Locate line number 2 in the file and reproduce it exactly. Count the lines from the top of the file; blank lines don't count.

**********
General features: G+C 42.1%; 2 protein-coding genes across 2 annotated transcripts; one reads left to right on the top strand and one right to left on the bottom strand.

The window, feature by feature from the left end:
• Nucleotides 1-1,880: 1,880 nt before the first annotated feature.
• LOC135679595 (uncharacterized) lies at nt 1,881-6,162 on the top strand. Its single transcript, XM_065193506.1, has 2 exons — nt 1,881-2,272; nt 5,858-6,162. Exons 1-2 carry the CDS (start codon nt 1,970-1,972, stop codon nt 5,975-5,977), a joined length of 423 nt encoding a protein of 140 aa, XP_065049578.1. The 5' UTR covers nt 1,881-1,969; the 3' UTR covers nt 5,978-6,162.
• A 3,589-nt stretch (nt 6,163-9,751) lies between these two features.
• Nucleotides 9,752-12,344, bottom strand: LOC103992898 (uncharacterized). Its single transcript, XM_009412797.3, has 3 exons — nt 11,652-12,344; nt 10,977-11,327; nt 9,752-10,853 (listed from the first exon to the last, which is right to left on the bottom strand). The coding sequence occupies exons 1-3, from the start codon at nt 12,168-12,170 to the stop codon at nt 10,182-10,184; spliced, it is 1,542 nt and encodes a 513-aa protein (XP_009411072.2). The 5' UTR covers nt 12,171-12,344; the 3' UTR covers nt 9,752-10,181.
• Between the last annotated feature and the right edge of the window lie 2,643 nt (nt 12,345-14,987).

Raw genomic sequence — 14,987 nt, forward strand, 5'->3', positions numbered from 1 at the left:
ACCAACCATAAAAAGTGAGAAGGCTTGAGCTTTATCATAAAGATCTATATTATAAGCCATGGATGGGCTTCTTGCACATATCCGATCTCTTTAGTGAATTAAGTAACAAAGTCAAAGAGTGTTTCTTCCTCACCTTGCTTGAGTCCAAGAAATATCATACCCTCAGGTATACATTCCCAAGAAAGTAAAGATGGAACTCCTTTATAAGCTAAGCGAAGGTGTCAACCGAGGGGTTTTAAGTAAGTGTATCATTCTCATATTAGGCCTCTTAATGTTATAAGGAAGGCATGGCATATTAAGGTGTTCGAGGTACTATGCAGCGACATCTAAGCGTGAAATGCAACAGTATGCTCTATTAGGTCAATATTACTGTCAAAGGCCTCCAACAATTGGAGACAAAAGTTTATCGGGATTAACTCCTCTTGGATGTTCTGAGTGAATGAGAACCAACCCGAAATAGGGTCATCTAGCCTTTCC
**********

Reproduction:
The window, feature by feature from the left end: